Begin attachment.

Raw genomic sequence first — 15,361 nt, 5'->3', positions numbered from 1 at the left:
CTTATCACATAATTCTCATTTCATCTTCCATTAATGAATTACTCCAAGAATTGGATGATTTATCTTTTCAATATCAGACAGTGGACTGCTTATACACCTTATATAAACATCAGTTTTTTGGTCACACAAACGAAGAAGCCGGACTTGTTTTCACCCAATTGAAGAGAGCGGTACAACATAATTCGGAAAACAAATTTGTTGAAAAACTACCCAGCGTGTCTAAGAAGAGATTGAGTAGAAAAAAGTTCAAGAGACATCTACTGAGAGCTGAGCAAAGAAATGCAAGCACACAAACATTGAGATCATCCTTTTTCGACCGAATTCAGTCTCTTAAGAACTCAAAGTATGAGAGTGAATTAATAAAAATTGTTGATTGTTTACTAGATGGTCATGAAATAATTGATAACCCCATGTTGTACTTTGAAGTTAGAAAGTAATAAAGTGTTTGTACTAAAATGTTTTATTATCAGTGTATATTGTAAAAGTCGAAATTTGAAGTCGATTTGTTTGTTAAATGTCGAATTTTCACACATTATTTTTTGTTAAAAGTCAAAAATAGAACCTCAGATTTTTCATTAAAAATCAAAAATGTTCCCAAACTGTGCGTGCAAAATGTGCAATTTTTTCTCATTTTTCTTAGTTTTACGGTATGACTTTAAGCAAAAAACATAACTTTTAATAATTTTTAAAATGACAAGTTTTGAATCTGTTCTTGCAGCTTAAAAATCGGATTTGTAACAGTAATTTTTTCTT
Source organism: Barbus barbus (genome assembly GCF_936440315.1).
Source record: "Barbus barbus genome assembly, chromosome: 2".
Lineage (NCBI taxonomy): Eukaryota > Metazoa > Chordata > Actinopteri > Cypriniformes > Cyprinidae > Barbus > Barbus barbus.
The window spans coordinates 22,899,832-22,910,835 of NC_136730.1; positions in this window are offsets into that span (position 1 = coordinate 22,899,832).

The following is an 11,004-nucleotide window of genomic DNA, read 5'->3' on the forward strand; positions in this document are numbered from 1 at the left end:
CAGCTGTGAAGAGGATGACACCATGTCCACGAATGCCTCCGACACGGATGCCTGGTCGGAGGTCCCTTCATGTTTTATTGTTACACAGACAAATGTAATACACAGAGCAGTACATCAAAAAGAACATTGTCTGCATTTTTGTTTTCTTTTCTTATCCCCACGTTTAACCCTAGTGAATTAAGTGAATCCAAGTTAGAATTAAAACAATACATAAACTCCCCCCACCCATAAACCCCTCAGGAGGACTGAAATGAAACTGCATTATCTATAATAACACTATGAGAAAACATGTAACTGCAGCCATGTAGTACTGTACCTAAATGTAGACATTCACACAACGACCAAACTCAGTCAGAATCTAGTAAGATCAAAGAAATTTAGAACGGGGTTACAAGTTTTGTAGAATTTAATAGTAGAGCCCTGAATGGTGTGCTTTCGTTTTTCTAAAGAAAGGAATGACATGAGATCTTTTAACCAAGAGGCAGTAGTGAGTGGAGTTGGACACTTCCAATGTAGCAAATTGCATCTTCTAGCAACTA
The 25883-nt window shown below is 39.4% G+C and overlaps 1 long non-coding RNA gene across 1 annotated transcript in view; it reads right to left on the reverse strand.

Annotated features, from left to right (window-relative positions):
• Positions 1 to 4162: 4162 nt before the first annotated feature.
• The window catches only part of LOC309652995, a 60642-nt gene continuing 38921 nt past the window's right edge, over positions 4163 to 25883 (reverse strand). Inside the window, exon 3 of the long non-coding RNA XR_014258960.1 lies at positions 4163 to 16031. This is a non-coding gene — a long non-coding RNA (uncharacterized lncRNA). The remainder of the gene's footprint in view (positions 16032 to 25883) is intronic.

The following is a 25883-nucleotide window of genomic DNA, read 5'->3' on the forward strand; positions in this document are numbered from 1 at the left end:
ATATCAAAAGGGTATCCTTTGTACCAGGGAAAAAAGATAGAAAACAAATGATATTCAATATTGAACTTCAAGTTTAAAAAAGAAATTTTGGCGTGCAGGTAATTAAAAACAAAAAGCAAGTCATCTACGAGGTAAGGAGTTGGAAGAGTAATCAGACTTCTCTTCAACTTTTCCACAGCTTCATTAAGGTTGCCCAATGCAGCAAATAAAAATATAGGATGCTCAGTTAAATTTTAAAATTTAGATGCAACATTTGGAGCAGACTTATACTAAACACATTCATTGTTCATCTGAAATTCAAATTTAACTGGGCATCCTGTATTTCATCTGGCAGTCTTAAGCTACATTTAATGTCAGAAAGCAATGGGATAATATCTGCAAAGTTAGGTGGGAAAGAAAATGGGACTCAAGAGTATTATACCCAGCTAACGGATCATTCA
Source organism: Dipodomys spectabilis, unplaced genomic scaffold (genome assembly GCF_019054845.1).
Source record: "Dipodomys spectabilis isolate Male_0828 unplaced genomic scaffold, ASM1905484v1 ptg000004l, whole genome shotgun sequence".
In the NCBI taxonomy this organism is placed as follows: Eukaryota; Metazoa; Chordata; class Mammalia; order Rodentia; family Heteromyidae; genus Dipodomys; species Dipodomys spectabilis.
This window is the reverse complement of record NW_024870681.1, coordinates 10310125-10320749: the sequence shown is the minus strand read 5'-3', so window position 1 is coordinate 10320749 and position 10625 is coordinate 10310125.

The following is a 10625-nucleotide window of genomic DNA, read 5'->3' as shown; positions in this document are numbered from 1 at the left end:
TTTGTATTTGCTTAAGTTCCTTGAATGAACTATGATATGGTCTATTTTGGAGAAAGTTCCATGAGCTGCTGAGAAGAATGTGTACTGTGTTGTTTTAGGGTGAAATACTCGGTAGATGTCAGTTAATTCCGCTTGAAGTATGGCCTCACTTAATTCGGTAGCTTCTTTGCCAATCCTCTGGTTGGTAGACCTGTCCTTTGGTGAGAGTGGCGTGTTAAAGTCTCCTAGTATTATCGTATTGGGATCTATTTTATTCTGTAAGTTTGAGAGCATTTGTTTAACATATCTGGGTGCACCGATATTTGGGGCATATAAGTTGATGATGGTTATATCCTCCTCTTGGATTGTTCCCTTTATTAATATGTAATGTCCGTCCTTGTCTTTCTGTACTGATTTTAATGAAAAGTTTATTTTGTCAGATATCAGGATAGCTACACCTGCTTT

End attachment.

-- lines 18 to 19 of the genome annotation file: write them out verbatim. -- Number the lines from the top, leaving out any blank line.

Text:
This window is the reverse complement of record NW_024870681.1, coordinates 10310125-10320749: the sequence shown is the minus strand read 5'-3', so window position 1 is coordinate 10320749 and position 10625 is coordinate 10310125.

The following is a 10625-nucleotide window of genomic DNA, read 5'->3' as shown; positions in this document are numbered from 1 at the left end: